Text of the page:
You may have read some scary headlines on high-yield bonds recently. We’d like to take a moment to update you on the situation and provide our perspective. First a little background. High-yield bonds are debt securities issued by companies with credit ratings below investment-grade. These bonds are commonly called “junk bonds” because of the weaker balance sheets and growth prospects of the companies that issue them. As a result of increased default risk, investors typically demand higher interest rates on these types of bonds to compensate for the additional risk they take on. When things are going well, high-yield or junk bonds can deliver above-average interest payments and price appreciation. When things are not going well, investors can experience sharp price declines and some companies may even default on bond payments. In a nut shell, higher reward comes with higher risk.
Many advisors, including Parsec, include a modest amount of high-yield bonds in client portfolios. Junk bonds are considered an asset class and can improve the diversification of a portfolio because they have lower correlations to regular bonds and even stocks. This means when regular bonds are flat or down, high-yield bonds could actually rise. The same goes for stocks – high-yield bonds and equities do not always move in the same direction, which confers some diversification benefits.
In addition to diversification benefits, junk bonds have historically delivered healthy returns. The group tends to do well in the early years of an economic expansion when tight credit starts to loosen and company balance sheets improve. On the flip side, high-yield bond performance becomes more volatile as an economic expansion starts to slow down and the spread between higher-quality bonds and junk bonds widen. This indicates investors once again require more return to hold these higher-risk assets.
Earlier this year, interest rate spreads – the difference between high quality bond interest rates and low quality or “junk” interest rates – started to widen as energy company profits came under pressure and debt default rates ticked higher. Since May 2015 through mid-December, high-yield bond prices have fallen over 12%*. However, on a total return basis, the group is down about 8% as higher coupon payments were a partial offset. While debt default rates on speculative-grade companies are below the 20-year average of 4.3%, at around 2.8%, they’ve jumped from 1.4% a year ago due to falling commodity prices that negatively affect profits**.
As high-yield returns tumbled over the summer, many investors ran for the exits. Unfortunately, diminished bond liquidity following the 2008-2009 financial crisis made redeeming shares difficult for some. Regulations that strengthened the banking and financial systems via higher capital requirements and reduced leverage have had the unintended side-effects of raising costs for banks and primary dealers to hold fixed income inventory. With lower inventory levels, these critical market makers are less able to provide liquidity in the debt markets. This was highlighted recently when investment firm Third Avenue froze investor redemptions in its high-yield fund (which is not a Parsec holding) due to liquidity constraints. The Third Avenue fund was heavily invested in some of the lowest-ranked credit bonds, which exacerbated the management team’s ability to find willing buyers. In the end, Third Avenue chose to freeze investor redemptions for one month.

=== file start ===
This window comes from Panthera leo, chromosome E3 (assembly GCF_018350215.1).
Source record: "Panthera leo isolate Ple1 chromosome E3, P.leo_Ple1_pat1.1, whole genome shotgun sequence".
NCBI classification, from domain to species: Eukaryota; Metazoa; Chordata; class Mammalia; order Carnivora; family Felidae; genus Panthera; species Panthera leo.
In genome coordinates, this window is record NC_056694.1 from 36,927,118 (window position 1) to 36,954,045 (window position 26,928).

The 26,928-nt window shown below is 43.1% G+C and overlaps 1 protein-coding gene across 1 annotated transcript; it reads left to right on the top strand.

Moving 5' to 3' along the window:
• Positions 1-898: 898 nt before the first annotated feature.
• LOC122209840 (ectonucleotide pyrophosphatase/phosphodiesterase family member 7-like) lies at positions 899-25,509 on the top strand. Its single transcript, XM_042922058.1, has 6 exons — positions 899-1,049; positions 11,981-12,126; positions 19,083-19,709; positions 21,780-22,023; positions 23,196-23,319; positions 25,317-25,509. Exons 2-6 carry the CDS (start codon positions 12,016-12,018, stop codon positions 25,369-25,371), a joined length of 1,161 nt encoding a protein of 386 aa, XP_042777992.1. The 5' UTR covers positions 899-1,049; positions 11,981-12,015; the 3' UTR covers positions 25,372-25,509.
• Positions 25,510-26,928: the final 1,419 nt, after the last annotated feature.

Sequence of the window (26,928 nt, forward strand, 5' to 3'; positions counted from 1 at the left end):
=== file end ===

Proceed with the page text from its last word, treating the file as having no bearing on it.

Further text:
The Third Avenue situation is unusual, but does it reflect deeper issues for the high yield space? Our view is that current U.S. economic expansion is maturing, which suggests higher credit spreads and potentially more volatility (including downside risk) for the group. At the same time, falling commodity prices and a strong dollar are headwinds for high-yield. That said, U.S. jobs growth remains robust, the housing market continues to advance, and consumers are the healthiest they’ve been since before the Great Recession. The recent Federal Reserve interest rate hike echoes our sentiments that the U.S. economy is on healthy footing.
While high-yield may see more downside, we believe investors are becoming more discerning after years of indiscriminate investing across high and low-risk asset classes alike. This is a good thing. It means that fundamentals, and not accommodative monetary policy, will once again drive asset returns. Although high-yield bonds may face more headwinds in the near-term, our focus on higher-quality, higher-liquidity, high-yield debt should help us better weather a difficult environment.
Despite potential high-yield headwinds, we continue to recommend that clients remain fully invested. This is based on our experience that market timing is a losing game, as asset class leadership can change sharply, and often without warning. The historical record has shown that through various market cycles, both stocks and bonds have out-paced inflation over the long-term. As a result, we recommend investors stick with their high-yield holdings.
*The BofA Merrill Lynch US High Yield Index
**S&P 500 data
Carrie A. Tallman, CFA
Director of Research